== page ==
GOOD ACOUSTIC RESULTS are obtained through the use of decorative fabrics applied over rock wool on the sidewalls. Upholstered seats are also helpful. Here illustrated is the auditorium of the Lane Theatre. Williamsburg, Kentucky. where Falls City Theatre Equipment Co.. installed 620 Ideal Seating Company "Chief" model chairs. The seats are upholstered in cohyde leatherette. and backs in put-terned striped Spanish orange tabric. Both combined with the underpadding prove sound absorbent.

seating. Especially 15 this so at theatres where the heaviest attendance occurs on weekends, with more customers during that period than can be immediately accommodated with seats.

Since the auditorium front or proscenium is the most conspicuous, this area is the next most important consideration of a remodeling undertaking. Many old-fashioned houses are setup with proscenium boxes, which, of course, are valueless in a movie house, except as dirt catchers. Their removal will give the designer a chance to change the entire appearance of the proscenium. This might be accomplished with plaster and decorative painting, and again by covering the area with drapes which tie in with the stage setting.

In this connection, without undue strain on the budget, it is always possible to enlarge or otherwise alter the proscenium opening, either by actual reconstruction or by the tasteful use of decorations and draperies.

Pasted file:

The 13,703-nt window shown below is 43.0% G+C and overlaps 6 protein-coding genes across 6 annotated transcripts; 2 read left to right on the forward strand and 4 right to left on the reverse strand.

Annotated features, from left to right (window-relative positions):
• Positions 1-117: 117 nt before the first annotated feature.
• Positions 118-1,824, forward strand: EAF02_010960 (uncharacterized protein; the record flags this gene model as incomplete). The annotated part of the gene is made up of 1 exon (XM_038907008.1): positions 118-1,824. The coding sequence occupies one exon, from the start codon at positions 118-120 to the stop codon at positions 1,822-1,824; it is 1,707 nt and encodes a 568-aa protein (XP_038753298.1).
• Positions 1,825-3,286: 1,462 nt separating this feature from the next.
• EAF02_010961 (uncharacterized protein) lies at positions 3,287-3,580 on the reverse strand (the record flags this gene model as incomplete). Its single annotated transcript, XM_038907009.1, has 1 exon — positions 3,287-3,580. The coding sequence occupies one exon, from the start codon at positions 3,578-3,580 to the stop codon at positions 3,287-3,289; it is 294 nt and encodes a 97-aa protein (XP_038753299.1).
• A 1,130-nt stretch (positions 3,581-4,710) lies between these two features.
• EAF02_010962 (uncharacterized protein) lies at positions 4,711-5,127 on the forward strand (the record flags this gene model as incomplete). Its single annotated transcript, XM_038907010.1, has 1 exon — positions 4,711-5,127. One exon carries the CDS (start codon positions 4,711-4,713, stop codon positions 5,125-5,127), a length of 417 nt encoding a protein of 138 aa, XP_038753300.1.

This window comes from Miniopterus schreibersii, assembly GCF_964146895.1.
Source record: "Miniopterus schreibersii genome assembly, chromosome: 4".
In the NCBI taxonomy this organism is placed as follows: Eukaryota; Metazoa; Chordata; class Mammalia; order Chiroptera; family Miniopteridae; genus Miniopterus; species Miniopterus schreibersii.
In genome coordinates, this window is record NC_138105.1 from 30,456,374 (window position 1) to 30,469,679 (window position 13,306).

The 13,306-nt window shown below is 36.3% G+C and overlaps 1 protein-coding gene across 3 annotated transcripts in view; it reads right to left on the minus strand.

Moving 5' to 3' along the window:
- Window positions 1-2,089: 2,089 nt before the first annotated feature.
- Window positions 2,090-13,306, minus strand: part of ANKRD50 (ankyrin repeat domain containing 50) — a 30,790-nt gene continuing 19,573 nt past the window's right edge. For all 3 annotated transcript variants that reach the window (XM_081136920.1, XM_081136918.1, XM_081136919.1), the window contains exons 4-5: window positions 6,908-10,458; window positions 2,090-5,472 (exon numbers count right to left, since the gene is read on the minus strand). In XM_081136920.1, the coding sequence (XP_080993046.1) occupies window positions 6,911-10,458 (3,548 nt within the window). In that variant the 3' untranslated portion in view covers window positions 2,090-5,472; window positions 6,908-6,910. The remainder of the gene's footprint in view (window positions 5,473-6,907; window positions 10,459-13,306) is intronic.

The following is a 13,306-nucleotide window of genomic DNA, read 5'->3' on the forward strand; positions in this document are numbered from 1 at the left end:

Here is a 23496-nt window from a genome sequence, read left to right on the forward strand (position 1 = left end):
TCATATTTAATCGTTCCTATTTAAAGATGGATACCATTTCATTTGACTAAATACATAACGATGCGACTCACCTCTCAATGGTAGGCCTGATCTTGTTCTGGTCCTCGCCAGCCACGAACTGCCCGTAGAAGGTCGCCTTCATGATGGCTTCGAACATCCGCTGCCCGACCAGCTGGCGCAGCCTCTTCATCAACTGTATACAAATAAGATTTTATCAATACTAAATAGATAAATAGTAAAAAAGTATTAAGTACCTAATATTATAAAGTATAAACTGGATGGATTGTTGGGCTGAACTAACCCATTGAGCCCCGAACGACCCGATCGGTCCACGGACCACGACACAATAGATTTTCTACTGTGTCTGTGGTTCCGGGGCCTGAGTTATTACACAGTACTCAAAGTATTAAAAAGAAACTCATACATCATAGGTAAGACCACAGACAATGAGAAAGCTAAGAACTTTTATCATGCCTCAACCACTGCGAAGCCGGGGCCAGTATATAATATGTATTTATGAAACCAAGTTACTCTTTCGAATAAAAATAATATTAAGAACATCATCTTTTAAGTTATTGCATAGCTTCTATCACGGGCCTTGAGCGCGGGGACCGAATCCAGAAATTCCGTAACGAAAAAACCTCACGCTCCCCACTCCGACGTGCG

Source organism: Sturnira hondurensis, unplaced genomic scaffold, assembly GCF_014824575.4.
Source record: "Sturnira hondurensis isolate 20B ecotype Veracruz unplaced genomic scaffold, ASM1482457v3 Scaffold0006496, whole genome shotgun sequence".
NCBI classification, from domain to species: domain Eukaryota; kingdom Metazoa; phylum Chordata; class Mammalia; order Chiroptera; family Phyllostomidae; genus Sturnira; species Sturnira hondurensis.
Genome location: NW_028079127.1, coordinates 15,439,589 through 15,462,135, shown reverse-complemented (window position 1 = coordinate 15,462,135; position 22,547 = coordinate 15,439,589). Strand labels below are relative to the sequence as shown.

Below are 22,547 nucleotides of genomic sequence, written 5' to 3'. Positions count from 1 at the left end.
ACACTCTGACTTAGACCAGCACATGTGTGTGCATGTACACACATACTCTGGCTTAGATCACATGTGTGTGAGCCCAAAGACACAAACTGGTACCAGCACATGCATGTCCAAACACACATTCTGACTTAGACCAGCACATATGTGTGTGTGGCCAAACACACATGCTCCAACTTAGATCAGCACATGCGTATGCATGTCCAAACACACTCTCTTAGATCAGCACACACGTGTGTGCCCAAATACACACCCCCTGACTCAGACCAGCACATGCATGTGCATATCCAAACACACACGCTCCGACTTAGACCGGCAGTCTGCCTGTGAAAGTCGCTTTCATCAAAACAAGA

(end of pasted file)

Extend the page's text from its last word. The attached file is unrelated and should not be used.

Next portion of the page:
Acoustical Treatment

Next we come to the side walls, which, in all probability, will have .to be treated acoustically. Should these walls require no structural changes, their plaster ornamentation being in a good state of repair, the smartest thing to do will be to develop an appealing scheme of painted decoration. The old colors might be discarded and some of the ornamentation painted out.

Typical auditorium walls are divided into panels by the masonry or steel supports for the roof, with some plaster or wood mouldings forming borders. These mouldings may be removed, and the entire surface between the pilasters and above the wainscot given an overall treatment of paint. If acoustical treatment is indicated, a fabric might be stretched over that.

At this time, there is much objection to the use of fabric on auditorium side walls for the reason that laws require it to be iiameproofed at least once a year. If this operation is not carried out carefully, the results are spotty. Especially is this true wherever the fabric is notvthoroughly cleaned before spraying.

Another legitimate objection to fabric panels is the fact that they are difficult to keep clean, an expense to keep up. To the present time, however, no really satisfactory substitute for fabric has been found, since to make the acoustical treatment effective such material must be porous and at the same time decorative. There are, of course, now on the market acoustical boards and tiles of metal, pierced to allow the penetration of sound waves. But their effect is hardly theatrical, nor is their installation particularly adaptable to the situation.

Acoustical plaster, and also other products which can be blown on the walls are available. and will take care of the acoustical problem satisfactorily, but do not take care, very satisfactorily, of the decorative or maintenance problems. The fact remains that. any acoustical treatment is conducive to dirt absorption and will become less and less effective as the pores fill with dirt.

1948-49 Theatre Catalog, 7th Edition, Page 173